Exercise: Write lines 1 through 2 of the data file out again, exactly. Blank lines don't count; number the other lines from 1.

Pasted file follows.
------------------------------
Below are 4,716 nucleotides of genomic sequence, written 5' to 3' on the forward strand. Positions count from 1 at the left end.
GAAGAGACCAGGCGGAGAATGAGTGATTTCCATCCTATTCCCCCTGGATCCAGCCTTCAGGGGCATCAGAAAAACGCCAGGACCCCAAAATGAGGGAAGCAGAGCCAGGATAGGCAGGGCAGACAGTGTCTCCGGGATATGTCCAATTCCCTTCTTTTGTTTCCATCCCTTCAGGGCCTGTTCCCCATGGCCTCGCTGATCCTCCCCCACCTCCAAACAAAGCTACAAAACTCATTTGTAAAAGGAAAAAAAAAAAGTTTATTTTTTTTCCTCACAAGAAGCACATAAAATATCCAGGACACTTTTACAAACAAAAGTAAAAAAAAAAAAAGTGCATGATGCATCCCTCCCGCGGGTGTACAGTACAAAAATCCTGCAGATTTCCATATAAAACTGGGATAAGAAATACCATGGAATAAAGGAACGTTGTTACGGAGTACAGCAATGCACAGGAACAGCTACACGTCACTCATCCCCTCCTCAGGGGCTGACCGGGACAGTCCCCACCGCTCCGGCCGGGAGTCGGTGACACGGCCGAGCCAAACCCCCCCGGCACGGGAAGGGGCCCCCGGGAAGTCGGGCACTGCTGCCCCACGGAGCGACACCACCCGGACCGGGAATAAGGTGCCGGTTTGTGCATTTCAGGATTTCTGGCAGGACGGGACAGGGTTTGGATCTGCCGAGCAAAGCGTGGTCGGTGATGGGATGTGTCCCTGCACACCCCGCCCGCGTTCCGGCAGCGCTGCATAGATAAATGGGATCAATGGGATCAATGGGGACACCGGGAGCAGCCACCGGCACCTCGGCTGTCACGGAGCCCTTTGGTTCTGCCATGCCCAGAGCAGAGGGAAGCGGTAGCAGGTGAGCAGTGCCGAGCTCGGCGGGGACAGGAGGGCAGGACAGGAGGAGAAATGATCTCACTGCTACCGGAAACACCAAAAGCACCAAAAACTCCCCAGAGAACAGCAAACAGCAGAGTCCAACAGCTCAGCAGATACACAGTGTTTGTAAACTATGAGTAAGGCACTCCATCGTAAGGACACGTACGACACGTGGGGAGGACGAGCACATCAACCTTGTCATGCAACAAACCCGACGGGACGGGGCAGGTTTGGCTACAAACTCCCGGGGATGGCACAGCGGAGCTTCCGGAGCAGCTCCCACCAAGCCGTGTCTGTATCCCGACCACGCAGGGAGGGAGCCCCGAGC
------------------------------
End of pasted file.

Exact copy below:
Below are 4,716 nucleotides of genomic sequence, written 5' to 3' on the forward strand. Positions count from 1 at the left end.
GAAGAGACCAGGCGGAGAATGAGTGATTTCCATCCTATTCCCCCTGGATCCAGCCTTCAGGGGCATCAGAAAAACGCCAGGACCCCAAAATGAGGGAAGCAGAGCCAGGATAGGCAGGGCAGACAGTGTCTCCGGGATATGTCCAATTCCCTTCTTTTGTTTCCATCCCTTCAGGGCCTGTTCCCCATGGCCTCGCTGATCCTCCCCCACCTCCAAACAAAGCTACAAAACTCATTTGTAAAAGGAAAAAAAAAAAGTTTATTTTTTTTCCTCACAAGAAGCACATAAAATATCCAGGACACTTTTACAAACAAAAGTAAAAAAAAAAAAAGTGCATGATGCATCCCTCCCGCGGGTGTACAGTACAAAAATCCTGCAGATTTCCATATAAAACTGGGATAAGAAATACCATGGAATAAAGGAACGTTGTTACGGAGTACAGCAATGCACAGGAACAGCTACACGTCACTCATCCCCTCCTCAGGGGCTGACCGGGACAGTCCCCACCGCTCCGGCCGGGAGTCGGTGACACGGCCGAGCCAAACCCCCCCGGCACGGGAAGGGGCCCCCGGGAAGTCGGGCACTGCTGCCCCACGGAGCGACACCACCCGGACCGGGAATAAGGTGCCGGTTTGTGCATTTCAGGATTTCTGGCAGGACGGGACAGGGTTTGGATCTGCCGAGCAAAGCGTGGTCGGTGATGGGATGTGTCCCTGCACACCCCGCCCGCGTTCCGGCAGCGCTGCATAGATAAATGGGATCAATGGGATCAATGGGGACACCGGGAGCAGCCACCGGCACCTCGGCTGTCACGGAGCCCTTTGGTTCTGCCATGCCCAGAGCAGAGGGAAGCGGTAGCAGGTGAGCAGTGCCGAGCTCGGCGGGGACAGGAGGGCAGGACAGGAGGAGAAATGATCTCACTGCTACCGGAAACACCAAAAGCACCAAAAACTCCCCAGAGAACAGCAAACAGCAGAGTCCAACAGCTCAGCAGATACACAGTGTTTGTAAACTATGAGTAAGGCACTCCATCGTAAGGACACGTACGACACGTGGGGAGGACGAGCACATCAACCTTGTCATGCAACAAACCCGACGGGACGGGGCAGGTTTGGCTACAAACTCCCGGGGATGGCACAGCGGAGCTTCCGGAGCAGCTCCCACCAAGCCGTGTCTGTATCCCGACCACGCAGGGAGGGAGCCCCGAGC